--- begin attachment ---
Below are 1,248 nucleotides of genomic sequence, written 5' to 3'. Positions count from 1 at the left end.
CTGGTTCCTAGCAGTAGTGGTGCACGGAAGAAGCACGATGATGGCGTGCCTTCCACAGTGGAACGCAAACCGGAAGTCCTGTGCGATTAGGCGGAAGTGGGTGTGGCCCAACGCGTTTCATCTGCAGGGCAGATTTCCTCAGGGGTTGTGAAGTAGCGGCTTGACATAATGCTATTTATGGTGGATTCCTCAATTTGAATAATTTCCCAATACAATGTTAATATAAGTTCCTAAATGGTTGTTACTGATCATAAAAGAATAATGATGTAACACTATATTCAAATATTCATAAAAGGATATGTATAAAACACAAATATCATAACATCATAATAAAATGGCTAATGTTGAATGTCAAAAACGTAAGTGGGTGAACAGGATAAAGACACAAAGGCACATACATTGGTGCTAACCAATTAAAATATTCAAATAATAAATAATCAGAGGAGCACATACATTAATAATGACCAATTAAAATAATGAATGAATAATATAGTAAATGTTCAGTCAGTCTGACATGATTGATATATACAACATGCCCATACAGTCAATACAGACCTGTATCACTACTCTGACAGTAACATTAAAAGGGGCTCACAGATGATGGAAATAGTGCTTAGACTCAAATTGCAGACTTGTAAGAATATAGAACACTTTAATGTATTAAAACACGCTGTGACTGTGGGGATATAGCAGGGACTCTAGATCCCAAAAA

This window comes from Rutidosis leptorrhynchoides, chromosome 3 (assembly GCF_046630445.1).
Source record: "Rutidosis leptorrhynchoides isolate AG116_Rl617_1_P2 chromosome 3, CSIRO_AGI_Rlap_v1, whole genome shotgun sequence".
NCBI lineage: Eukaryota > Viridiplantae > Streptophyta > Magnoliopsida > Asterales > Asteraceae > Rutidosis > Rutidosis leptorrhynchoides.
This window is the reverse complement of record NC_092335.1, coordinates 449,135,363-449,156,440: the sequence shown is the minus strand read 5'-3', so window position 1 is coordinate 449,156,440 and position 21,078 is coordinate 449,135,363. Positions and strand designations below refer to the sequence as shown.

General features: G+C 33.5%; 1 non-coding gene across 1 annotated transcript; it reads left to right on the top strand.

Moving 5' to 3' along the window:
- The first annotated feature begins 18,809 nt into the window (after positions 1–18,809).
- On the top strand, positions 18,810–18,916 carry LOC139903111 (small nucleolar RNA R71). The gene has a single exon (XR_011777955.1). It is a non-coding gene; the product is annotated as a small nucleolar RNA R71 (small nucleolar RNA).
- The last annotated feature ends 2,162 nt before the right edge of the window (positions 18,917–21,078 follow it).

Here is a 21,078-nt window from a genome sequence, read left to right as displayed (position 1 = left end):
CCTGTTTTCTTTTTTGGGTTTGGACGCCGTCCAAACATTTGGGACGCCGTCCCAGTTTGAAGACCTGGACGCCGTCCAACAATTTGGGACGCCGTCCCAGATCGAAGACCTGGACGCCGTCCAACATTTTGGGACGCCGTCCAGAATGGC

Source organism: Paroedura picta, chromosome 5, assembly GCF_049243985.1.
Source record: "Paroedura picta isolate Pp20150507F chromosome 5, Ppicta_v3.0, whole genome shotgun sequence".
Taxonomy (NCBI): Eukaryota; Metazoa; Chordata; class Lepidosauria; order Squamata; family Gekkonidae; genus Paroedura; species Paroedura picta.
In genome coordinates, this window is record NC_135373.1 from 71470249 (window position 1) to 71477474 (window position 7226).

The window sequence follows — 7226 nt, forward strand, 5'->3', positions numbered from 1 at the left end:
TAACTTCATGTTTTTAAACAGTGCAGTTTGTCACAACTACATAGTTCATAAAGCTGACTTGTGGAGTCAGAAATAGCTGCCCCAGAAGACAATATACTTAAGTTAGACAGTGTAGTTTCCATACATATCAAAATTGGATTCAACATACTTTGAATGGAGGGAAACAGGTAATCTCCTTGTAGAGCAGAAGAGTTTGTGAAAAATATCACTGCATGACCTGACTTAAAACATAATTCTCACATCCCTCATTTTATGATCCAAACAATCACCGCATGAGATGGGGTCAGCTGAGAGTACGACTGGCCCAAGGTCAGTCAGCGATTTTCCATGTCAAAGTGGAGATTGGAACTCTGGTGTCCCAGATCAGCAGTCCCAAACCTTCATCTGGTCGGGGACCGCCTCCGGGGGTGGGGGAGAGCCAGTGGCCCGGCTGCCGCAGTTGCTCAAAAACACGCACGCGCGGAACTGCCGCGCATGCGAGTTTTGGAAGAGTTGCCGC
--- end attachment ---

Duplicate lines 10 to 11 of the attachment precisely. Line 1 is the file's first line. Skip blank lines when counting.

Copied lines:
- On the top strand, positions 18,810–18,916 carry LOC139903111 (small nucleolar RNA R71). The gene has a single exon (XR_011777955.1). It is a non-coding gene; the product is annotated as a small nucleolar RNA R71 (small nucleolar RNA).
- The last annotated feature ends 2,162 nt before the right edge of the window (positions 18,917–21,078 follow it).